June 18, 2018 / 6:10 PM / in 2 months

SOFTS-Cocoa drops as rain pours in Ivory Coast, arabica at five-week low

(Rewrites throughout, updates prices; adds comment, ICE data, NEW YORK dateline)

NEW YORK/LONDON, June 18 (Reuters) - Cocoa futures on ICE fell on Monday, partially giving up the prior session’s steep gains on selling spurred by much-needed rain in top grower Ivory Coast and a pause in the markets’ upward momentum.

Arabica coffee fell to a five-week low.

COCOA

* September New York cocoa settled down $43, or 1.7 percent, at $2,476 per tonne, after falling 3.5 percent to $2,432.

* Despite trading in a wide $90 range, prices remained within Friday’s range when prices rallied 3.5 percent and total open interest rose for the first time in 12 sessions, ICE data showed.

* Rain in Ivory Coast attracted some selling, as well as spillover pressure from larger commodity markets, traders said, with the Thomson Reuters CoreCommodity Index at a two-month low.

* Most of Ivory Coast’s main cocoa growing regions received plenty of rain last week, farmers said on Monday, raising hopes for the April-to-September mid-crop after a prolonged period of below-average rainfall.

* A lack of follow-through buying from Friday’s rally and higher weekly bean arrivals in Ivory Coast also spurred some selling, traders said.

* September London cocoa settled down 28 pounds, or 1.6 percent, at 1,768 pounds per tonne.

COFFEE

* September arabica coffee settled down 0.85 cent, or 0.7 percent, at $1.167 per lb, a five-week low, as top grower Brazil began to harvest what is expected to be a record crop.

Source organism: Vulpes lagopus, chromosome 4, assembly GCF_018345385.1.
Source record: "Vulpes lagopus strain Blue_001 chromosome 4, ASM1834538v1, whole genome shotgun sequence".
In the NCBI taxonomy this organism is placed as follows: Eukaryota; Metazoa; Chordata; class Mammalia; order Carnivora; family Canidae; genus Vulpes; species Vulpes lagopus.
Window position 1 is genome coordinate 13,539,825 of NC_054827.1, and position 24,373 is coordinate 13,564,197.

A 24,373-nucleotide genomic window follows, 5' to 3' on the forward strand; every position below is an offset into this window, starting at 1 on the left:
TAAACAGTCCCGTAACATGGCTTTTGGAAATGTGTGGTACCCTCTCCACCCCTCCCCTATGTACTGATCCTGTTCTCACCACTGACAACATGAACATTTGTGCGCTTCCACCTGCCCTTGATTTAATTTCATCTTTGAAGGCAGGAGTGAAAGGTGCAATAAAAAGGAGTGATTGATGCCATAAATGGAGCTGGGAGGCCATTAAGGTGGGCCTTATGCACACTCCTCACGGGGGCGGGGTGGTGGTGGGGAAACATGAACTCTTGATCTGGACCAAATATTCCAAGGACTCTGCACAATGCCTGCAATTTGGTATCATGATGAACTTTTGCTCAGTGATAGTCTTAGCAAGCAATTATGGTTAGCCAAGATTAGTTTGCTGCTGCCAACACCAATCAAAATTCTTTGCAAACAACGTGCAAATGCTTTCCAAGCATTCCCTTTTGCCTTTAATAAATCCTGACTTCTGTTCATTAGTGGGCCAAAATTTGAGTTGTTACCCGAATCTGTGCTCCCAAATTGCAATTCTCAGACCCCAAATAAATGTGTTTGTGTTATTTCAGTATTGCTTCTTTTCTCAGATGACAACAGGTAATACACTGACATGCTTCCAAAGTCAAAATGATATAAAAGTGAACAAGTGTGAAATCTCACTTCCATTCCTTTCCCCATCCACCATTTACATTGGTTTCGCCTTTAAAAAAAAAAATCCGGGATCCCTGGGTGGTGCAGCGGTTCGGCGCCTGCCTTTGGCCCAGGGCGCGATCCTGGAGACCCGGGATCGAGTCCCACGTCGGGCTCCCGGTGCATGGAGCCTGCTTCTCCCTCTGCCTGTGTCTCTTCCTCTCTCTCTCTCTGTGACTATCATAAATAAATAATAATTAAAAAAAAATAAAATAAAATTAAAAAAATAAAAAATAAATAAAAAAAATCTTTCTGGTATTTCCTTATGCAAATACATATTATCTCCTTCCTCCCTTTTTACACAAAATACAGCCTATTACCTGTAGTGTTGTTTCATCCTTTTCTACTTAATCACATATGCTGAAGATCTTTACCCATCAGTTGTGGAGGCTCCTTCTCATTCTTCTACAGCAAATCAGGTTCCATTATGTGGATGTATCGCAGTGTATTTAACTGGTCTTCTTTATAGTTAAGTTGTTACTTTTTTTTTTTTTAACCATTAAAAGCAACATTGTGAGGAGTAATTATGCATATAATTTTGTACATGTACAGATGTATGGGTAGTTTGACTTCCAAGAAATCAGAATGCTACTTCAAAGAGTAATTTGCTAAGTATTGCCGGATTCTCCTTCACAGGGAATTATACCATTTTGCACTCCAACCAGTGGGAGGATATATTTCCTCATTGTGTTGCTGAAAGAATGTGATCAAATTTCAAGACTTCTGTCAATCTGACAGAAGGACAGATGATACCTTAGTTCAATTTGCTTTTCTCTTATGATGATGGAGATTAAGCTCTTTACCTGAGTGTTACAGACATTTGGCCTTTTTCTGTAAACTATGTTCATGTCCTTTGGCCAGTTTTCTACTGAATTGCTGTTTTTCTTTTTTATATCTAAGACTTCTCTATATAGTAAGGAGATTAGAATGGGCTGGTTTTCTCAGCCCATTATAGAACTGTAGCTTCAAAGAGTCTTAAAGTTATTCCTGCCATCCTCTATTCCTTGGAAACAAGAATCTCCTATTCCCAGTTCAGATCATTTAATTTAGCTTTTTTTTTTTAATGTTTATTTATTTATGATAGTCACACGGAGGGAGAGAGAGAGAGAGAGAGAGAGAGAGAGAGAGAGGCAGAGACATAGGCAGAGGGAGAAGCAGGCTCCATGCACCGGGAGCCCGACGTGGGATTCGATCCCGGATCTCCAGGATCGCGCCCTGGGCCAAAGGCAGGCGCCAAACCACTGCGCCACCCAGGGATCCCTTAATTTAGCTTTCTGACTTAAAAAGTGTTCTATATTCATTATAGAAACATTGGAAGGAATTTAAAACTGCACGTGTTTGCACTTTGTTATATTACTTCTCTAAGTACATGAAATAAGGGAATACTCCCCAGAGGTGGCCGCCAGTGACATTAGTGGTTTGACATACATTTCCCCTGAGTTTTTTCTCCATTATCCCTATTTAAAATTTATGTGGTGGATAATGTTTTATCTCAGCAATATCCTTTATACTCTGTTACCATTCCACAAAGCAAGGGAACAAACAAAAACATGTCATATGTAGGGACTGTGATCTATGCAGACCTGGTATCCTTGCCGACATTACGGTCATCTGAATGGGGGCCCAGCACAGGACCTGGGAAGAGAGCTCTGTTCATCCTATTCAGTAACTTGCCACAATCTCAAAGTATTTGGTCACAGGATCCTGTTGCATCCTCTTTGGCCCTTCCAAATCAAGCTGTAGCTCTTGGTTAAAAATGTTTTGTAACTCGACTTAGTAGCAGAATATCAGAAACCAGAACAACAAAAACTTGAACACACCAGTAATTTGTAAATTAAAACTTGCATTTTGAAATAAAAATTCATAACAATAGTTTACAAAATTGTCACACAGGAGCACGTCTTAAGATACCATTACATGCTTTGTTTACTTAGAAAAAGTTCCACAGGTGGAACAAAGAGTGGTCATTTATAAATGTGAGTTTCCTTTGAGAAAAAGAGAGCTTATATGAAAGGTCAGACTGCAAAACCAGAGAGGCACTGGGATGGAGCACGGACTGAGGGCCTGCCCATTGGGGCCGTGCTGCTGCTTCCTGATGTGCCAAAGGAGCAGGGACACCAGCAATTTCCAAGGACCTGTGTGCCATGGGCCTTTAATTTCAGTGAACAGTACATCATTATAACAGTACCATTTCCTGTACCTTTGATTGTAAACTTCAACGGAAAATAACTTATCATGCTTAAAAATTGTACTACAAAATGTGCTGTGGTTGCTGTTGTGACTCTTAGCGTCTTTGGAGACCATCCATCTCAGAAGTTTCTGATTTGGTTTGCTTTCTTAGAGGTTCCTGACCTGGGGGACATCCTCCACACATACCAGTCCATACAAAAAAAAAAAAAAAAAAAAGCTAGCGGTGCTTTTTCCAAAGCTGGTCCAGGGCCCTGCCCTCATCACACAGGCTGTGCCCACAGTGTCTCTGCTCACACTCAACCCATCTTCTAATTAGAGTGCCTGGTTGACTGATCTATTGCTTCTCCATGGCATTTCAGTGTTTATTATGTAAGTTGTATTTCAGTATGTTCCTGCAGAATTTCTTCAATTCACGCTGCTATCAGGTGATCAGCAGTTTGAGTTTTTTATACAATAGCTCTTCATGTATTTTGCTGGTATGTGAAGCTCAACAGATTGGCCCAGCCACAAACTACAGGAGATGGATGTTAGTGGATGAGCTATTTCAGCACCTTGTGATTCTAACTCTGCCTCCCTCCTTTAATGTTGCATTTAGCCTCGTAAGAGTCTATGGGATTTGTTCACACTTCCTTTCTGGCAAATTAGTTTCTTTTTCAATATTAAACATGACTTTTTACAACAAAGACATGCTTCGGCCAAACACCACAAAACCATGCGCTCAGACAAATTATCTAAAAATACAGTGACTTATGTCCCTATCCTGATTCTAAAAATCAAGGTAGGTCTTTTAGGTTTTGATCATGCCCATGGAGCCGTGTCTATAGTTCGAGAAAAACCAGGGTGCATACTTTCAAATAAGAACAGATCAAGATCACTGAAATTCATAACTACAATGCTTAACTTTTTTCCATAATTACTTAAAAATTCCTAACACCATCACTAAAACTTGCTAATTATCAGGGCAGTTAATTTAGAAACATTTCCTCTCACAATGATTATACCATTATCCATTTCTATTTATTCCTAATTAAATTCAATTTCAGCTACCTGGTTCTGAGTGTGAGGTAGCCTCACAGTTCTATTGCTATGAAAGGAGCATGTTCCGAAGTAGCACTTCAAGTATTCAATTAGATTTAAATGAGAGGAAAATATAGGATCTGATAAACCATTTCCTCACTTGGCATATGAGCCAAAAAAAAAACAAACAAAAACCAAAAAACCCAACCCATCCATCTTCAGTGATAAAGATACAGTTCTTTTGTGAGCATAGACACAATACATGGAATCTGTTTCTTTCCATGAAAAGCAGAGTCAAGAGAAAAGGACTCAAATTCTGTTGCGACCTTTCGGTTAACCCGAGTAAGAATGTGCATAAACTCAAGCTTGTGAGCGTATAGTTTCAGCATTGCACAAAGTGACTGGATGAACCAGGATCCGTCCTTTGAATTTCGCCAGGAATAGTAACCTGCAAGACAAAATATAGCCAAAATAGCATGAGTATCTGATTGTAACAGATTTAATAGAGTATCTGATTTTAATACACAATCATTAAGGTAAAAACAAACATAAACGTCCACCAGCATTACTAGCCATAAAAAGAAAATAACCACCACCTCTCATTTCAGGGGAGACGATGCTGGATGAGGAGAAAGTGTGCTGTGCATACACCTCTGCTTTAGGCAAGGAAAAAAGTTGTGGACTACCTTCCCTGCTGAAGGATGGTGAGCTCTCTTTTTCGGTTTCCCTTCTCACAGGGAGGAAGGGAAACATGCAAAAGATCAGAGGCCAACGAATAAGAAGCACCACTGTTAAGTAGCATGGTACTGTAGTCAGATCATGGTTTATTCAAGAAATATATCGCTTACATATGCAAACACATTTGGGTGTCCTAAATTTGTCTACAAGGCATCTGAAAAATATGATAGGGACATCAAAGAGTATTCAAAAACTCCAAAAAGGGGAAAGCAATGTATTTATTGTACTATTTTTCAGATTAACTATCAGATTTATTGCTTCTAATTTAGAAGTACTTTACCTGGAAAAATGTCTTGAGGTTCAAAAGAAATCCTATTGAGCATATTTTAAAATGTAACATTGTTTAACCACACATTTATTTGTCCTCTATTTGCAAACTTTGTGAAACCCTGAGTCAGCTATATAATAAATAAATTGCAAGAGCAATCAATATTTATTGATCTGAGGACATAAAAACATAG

* September robusta coffee settled down $3, or 0.2 percent, at $1,687 per tonne.

SUGAR

* October raw sugar settled down 0.07 cent, or 0.6 percent, at 12.28 cents per lb, well below an earlier session high of 12.5 cents.

* The market largely shrugged off a forecast by Brazil’s Copersucar, the world’s largest sugar and ethanol seller, which expects smaller sugar production in the Brazilian center-south region in the current season and sees a more positive outlook for sugar prices going forward.

* A slightly weaker Brazil real pressured sugar prices below early gains, traders said, as it makes dollar-denominated prices more attractive in local currency terms and potentially leading to a pick-up in producer selling.

* The prospect of a large global surplus in the 2017-18, despite lower production in Brazil, also helped to keep prices in check with any significant rally likely to trigger exports from India and a switch in Brazil to using more cane for sugar rather than ethanol.

* August white sugar settled down 10 cents, or 0.03 percent, at $342 per tonne. (Reporting by Marcy Nicholson in New York and Nigel Hunt in London; Editing by Toby Chopra and Bill Trott)

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